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Kicked out – how animal abuse could end your career

Kicked out – how animal abuse could end your career

A video showing West Ham United footballer, Kurt Zouma, attacking one of his pet cats attracted huge media attention and significant public outcry. More than 300,000 people (at the time of writing) have signed a petition calling for him to be prosecuted and there have also been demands for him to be sacked by his club.

The shocking footage, which showed him kicking and slapping the cat, was posted on social media. West Ham manager, David Moyes, was criticised for picking Zouma to play in a match just days after the video was released. The club subsequently announced that it had fined the player two weeks’ wages – reportedly £250,000 – with the money set to go to animal welfare charities, while German sportswear firm Adidas confirmed that it had ended its sponsorship deal with the defender.

Meanwhile, the RSPCA has commenced an investigation and removed both of Zouma’s cats from him. The animal charity will decide whether to bring a private prosecution, which may lead to pressure on the club to take further action.

It is not uncommon for employers to be faced with the question of whether an employee’s conduct outwith the workplace merits disciplinary action. Generally speaking, an employee’s actions outside of work is their business and should not concern their employer.

However, there are circumstances where an employee’s conduct outside of work may have an adverse impact on the employer’s business, which could justify disciplinary proceedings (and in serious cases lead to dismissal) – the key issue being whether the conduct in question can be viewed as impacting on the employment relationship.

Cases involving personal use of social media, where derogatory comments about an employer, or posts displaying violent, offensive or sexually inappropriate conduct can have an adverse effect on the employment relationship. This could be because of the particular nature of the work or because of general considerations about damage to the employer's reputation, but the cases very much fact-specific and the usual test, whether dismissal is within the “range of reasonable responses”, will apply.

Other recent high profile cases, such as those involving an estate agent who was alleged to have posted racists tweets aimed at Bukayo Saka, Marcus Rashford and Jadon Sancho following England’s Euro 2020 final defeat to Italy, and another estate agent who accosted England’s Chief Medical Officer Professor Chris Whitty and posted the footage on social media, both resulted in them being sacked by their employers.

There is however no rule that an employee ought to be dismissed because of allegedly criminal behaviour. A police investigation, charge or conviction related to off-duty conduct is not necessarily a reason for disciplinary action in itself, if the matter has no bearing on the employee's suitability for the job or their relationship with their employer, colleagues or customers.

The Acas Code states: “If an employee is charged with, or convicted of a criminal offence this is not normally in itself reason for disciplinary action. Consideration needs to be given to what effect the charge or conviction has on the employee's suitability to do the job and their relationship with their employer, work colleagues and customers”. Consequently, an employer should not immediately start a disciplinary investigation before first deciding if such an investigation is warranted in the circumstances.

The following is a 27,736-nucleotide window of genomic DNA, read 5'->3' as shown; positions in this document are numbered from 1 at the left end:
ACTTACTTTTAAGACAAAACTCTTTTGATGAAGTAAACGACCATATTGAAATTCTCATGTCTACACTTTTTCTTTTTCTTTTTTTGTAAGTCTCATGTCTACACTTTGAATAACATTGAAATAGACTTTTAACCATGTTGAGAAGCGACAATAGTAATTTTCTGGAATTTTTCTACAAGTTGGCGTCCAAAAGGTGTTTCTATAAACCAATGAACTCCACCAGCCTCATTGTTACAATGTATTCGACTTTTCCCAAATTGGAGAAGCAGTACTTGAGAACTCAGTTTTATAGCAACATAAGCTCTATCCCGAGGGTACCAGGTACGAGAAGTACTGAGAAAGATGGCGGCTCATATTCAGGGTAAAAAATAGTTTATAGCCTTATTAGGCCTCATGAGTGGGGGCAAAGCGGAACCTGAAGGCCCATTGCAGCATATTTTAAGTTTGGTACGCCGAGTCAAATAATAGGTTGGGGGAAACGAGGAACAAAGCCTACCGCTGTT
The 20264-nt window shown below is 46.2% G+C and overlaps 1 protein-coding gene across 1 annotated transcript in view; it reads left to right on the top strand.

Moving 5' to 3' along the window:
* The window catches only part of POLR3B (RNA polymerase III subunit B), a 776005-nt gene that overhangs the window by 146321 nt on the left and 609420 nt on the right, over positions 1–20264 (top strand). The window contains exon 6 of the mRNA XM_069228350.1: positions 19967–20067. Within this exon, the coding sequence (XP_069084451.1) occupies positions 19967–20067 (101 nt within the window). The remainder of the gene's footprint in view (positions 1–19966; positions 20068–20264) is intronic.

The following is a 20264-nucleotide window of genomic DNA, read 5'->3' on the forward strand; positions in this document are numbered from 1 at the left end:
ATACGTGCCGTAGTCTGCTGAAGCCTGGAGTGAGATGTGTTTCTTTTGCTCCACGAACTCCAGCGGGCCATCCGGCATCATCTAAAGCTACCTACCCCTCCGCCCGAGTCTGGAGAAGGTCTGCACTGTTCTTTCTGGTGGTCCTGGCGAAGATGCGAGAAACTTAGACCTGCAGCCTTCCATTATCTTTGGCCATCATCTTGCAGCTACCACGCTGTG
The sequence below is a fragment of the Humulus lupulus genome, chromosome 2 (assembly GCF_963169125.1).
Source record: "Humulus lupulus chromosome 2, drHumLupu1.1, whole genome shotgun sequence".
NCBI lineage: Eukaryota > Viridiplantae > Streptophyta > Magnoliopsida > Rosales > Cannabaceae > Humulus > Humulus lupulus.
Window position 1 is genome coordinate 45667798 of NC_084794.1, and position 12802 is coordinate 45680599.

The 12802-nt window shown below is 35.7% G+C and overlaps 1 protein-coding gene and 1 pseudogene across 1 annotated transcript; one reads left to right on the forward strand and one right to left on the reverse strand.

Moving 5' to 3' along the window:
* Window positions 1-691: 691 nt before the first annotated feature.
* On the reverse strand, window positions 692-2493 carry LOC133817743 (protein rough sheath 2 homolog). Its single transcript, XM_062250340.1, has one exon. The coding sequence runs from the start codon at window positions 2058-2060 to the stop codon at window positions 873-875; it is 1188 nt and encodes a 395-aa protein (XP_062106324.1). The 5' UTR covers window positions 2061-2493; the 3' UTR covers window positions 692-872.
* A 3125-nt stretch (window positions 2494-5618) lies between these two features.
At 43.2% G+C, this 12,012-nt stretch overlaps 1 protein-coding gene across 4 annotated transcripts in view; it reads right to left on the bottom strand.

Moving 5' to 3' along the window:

Zouma’s off-field antics have not only resulted in a petition calling for a criminal investigation; the negative publicity has also had a financial impact on his employer, with a number of West Ham’s sponsors having suspended or ended their respective commercial agreements with the club. It has also been reported that criminal proceedings against Zouma could extend beyond the UK, after a legal complaint was made to prosecutors in his native France, where “mistreatment of animals” is punishable by up to four years in prison and a fine of £50,000.

These are factors which could justify a disciplinary sanction, potentially dismissal, but each case will turn on its facts and circumstances, and an employer will need to be proportionate in their view about potential damage to their reputation. While the employer might not condone an employee’s private activities, if their conduct has not in any way related to their ability to carry out their role and does not impact their employer, instigating a disciplinary process to reprimand or dismiss them for misconduct could lead to an employment tribunal claim for unfair dismissal (if they have more than two years’ service).

When determining claims for unfair dismissal (following a dismissal due to an employee’s conduct), an employment tribunal will consider a number of factors, including whether the employer conducted a fair investigation, whether it considered  alternatives to dismissal, and whether a dismissal on these particular facts was fair – in other words, whether the employer's decision to dismiss the employee fell within the range of reasonable responses that a reasonable employer in those circumstances, and in that business, might have adopted.

West Ham have decided that a fine and enrolling the player on an animal welfare educational course is sufficient sanction in the circumstances, notwithstanding the financial and reputational loss suffered by the club. As the old saying goes, a cat has nine lives. It would appear that Kurt Zouma has lives to spare.

Insight from Debbie Fellows, Employment Law Partner. For more information contact Debbie or any member of the Employment team on 03330 430350.

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Debbie Fellows
Debbie Fellows

Debbie Fellows



For more information, contact Debbie Fellows or any member of the Employment team on 03330 166582.